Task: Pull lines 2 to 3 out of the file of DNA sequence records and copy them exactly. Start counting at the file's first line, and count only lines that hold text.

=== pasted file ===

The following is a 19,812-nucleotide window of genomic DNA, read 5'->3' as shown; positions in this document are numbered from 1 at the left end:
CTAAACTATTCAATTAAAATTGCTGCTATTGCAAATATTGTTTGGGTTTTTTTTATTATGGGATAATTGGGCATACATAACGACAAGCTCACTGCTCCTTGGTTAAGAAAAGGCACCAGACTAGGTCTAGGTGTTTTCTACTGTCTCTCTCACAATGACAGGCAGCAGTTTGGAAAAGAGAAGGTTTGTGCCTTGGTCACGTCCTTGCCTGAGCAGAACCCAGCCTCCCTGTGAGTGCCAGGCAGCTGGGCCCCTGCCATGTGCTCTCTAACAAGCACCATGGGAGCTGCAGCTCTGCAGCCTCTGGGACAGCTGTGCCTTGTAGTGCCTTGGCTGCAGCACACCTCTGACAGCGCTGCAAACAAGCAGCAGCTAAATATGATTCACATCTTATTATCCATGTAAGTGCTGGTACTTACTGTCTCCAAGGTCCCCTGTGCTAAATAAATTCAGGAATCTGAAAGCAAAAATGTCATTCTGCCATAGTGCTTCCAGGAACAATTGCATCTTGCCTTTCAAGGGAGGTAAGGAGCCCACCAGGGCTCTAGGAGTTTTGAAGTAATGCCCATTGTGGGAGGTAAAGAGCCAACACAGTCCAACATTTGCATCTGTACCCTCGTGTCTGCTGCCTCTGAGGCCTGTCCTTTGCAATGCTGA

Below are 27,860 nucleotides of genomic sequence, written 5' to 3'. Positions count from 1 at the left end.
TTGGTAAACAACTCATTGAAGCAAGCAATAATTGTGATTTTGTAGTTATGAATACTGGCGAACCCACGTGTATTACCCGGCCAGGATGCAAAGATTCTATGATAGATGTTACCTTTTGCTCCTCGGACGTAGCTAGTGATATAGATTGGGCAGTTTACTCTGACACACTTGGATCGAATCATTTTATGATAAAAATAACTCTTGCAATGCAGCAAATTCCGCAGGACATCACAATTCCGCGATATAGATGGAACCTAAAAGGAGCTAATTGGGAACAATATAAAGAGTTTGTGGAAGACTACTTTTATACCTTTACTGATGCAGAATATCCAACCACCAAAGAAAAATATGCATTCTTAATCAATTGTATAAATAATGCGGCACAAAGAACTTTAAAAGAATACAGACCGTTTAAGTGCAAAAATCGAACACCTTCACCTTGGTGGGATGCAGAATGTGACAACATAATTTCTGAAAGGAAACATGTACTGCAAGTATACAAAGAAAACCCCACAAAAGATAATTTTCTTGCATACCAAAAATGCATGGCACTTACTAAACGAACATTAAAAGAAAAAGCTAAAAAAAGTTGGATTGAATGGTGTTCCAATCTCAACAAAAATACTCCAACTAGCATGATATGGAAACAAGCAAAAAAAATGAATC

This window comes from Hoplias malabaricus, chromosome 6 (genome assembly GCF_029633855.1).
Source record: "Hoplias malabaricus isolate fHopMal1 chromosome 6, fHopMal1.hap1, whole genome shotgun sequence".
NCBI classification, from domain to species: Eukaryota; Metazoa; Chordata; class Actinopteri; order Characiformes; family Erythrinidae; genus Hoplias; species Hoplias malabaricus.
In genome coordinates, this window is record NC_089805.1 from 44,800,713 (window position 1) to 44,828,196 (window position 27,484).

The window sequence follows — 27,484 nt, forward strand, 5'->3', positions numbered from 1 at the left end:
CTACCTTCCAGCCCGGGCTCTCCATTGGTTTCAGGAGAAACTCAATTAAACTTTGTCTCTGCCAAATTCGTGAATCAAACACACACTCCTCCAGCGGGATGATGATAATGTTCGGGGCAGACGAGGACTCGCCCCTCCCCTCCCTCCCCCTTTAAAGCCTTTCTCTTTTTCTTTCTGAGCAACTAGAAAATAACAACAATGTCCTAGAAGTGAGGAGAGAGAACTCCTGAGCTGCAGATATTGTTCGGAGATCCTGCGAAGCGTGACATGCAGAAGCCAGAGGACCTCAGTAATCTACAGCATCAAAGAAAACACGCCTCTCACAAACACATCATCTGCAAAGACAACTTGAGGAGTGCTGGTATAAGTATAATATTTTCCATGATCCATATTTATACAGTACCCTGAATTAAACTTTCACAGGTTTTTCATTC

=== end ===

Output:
CTAAACTATTCAATTAAAATTGCTGCTATTGCAAATATTGTTTGGGTTTTTTTTATTATGGGATAATTGGGCATACATAACGACAAGCTCACTGCTCCTTGGTTAAGAAAAGGCACCAGACTAGGTCTAGGTGTTTTCTACTGTCTCTCTCACAATGACAGGCAGCAGTTTGGAAAAGAGAAGGTTTGTGCCTTGGTCACGTCCTTGCCTGAGCAGAACCCAGCCTCCCTGTGAGTGCCAGGCAGCTGGGCCCCTGCCATGTGCTCTCTAACAAGCACCATGGGAGCTGCAGCTCTGCAGCCTCTGGGACAGCTGTGCCTTGTAGTGCCTTGGCTGCAGCACACCTCTGACAGCGCTGCAAACAAGCAGCAGCTAAATATGATTCACATCTTATTATCCATGTAAGTGCTGGTACTTACTGTCTCCAAGGTCCCCTGTGCTAAATAAATTCAGGAATCTGAAAGCAAAAATGTCATTCTGCCATAGTGCTTCCAGGAACAATTGCATCTTGCCTTTCAAGGGAGGTAAGGAGCCCACCAGGGCTCTAGGAGTTTTGAAGTAATGCCCATTGTGGGAGGTAAAGAGCCAACACAGTCCAACATTTGCATCTGTACCCTCGTGTCTGCTGCCTCTGAGGCCTGTCCTTTGCAATGCTGA

Below are 27,860 nucleotides of genomic sequence, written 5' to 3'. Positions count from 1 at the left end.